It is true there has been an uptick in gun sales.  And it is also true that most gun stores have sold almost every gun and spare magazine they have, as well as every round of ammunition.  It is also true that there are unknown leadtimes and backlogs for more guns, accessories and ammunition to get through the system and become available.

It is also true that prices of guns and ammunition have skyrocketed – more than doubled, sometimes more than tripled.

So what has this to do with prepping?  To answer that, we first need to correct the media misinformation so we truly understand the current situation.

Gun Sales Have NOT Skyrocketed

So, let’s pierce the illusion of an apparent ultra-humungous sudden surge in gun sales.  Fortunately, we can track what has happened to gun sales through the FBI NICS reporting data – this is the count of calls in to their instant check hotline.  All new guns have to be sold through gun dealers and the gun dealer has to get a NICS approval before completing the sale.

The NICS count isn’t exactly the same as the total number of guns sold in a month, because sometimes one call to NICS is for a purchase covering multiple firearms being sold to the same person at once.  On the other hand, sometimes one transaction requires two or more calls to NICS.  And some calls to NICS are for other reasons (some states do NICS checks as part of issuing concealed weapons permits).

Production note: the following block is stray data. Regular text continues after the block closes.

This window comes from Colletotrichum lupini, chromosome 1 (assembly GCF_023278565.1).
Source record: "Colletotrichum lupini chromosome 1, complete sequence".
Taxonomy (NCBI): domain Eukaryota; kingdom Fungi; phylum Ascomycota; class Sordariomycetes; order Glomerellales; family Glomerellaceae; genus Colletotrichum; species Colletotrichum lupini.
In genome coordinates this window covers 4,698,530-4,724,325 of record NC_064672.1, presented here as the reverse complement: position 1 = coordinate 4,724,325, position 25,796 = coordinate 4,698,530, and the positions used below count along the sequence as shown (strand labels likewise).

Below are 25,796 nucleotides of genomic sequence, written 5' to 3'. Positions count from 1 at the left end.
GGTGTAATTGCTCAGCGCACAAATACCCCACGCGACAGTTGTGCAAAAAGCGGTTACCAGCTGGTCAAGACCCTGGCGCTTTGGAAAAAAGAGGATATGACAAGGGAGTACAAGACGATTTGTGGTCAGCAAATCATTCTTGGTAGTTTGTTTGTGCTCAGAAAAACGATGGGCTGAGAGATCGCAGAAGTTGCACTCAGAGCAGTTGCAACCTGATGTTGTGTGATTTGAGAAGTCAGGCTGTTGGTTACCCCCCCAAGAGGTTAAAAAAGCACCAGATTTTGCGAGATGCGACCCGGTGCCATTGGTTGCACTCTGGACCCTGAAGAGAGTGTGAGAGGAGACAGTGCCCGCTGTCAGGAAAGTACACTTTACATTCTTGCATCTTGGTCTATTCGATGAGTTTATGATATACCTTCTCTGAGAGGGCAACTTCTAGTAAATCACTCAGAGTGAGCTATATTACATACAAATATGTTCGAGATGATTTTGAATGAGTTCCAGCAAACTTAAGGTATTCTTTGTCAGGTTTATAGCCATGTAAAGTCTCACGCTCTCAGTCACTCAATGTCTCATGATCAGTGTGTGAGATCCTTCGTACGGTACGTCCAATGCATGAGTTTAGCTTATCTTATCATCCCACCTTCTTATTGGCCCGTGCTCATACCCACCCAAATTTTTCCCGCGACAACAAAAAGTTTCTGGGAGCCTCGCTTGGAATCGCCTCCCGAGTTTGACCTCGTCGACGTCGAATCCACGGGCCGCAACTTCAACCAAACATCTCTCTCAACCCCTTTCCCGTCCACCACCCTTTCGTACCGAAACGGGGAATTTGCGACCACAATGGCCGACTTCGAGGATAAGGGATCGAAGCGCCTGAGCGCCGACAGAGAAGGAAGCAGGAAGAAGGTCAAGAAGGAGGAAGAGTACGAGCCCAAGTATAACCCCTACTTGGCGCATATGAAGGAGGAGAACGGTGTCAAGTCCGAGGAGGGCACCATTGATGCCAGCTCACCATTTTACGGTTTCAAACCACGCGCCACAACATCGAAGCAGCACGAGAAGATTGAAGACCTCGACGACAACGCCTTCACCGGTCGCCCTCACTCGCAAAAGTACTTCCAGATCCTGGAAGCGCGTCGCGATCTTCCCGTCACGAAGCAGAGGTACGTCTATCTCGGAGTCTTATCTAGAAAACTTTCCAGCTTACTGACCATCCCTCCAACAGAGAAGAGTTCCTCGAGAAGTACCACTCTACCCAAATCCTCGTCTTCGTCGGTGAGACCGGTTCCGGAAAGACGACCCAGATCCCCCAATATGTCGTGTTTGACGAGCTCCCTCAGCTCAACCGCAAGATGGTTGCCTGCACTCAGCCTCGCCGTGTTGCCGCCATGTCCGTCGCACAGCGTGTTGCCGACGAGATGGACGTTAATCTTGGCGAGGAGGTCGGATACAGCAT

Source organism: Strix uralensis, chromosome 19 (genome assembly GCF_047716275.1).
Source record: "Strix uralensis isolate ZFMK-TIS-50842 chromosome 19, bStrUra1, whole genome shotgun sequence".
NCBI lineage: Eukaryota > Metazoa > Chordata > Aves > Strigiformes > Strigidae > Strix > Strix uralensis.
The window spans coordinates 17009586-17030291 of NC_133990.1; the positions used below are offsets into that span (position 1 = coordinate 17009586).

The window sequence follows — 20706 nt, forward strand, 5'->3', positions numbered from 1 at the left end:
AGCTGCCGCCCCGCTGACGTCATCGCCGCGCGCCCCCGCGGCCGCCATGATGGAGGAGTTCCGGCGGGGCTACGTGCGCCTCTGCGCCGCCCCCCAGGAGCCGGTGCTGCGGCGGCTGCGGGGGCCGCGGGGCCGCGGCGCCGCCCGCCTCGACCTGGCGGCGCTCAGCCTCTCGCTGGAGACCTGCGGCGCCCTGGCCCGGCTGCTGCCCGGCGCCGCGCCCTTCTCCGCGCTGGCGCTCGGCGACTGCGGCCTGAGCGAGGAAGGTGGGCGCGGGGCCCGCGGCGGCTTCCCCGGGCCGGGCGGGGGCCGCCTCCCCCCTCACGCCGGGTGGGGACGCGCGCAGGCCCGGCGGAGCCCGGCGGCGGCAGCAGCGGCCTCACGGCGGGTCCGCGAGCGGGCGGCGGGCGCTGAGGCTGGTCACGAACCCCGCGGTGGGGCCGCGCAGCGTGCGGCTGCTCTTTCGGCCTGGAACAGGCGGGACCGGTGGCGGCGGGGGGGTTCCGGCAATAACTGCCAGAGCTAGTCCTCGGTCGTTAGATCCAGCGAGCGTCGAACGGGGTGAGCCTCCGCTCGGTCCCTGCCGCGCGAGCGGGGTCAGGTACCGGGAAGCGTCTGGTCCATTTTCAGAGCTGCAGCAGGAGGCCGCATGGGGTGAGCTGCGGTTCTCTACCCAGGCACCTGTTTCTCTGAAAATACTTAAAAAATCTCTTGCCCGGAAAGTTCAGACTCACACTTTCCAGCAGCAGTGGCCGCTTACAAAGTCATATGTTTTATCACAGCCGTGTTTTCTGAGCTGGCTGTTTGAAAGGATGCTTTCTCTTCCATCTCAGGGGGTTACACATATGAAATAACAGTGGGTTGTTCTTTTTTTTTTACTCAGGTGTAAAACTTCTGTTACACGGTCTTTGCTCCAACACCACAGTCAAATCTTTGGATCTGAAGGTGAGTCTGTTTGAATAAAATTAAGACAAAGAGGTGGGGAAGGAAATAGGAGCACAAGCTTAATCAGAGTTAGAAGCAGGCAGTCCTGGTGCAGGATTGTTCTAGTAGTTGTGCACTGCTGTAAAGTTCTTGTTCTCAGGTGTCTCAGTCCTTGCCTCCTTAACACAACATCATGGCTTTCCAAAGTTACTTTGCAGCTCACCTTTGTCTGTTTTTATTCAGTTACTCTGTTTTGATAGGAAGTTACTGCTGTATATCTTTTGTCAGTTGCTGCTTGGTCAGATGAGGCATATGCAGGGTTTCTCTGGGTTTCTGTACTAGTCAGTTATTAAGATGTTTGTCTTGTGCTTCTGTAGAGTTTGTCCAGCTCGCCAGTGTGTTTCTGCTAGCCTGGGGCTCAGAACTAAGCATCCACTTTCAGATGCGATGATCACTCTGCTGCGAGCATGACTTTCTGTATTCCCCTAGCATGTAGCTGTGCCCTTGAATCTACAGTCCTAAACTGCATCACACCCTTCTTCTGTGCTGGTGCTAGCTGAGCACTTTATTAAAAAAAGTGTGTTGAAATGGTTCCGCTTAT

But these various factors are more or less steady, so that one can more or less say with confidence ‘If the NICS calls are up, so too are gun sales’.  In general it seems that the monthly count of NICS calls is somewhat higher than the actual count of new guns sold.

You can see the FBI’s NICs stats here.  As you can see, the monthly NICS calls have been steadily increasing, and the yearly totals have been going up for the last ten years in a row.  More than twice as many NICS calls were made, and probably therefore, more than twice as many new guns were sold in 2012 as were sold in 2002.  Increasing gun sales is nothing new, it has been going on even prior to Obama winning his first term.

Now look at the numbers for December 2012.  2.78 million, up 39% on November 2012.

But – a 39% increase?  Excuse us for being underwhelmed, but that is all?  That’s sure not what you’d think from all the newspaper reports of mass panic and huge increases in guns being sold.  To read the media stories, you’d think that gun sales had increased ten fold or twenty fold.  But no – they didn’t even manage to double.

Furthermore, it is common for December sales to be up on November sales, anyway (hello, Christmas!).  Last year, December sales were 21% up on November’s sales for no specific reason at all, the year before they were up 17% and the year before they were up 15%.  So between 15 – 20% of the 39% increase was something everyone sort of expected might occur anyway – the actual extra and unexpected increase is maybe only 25%.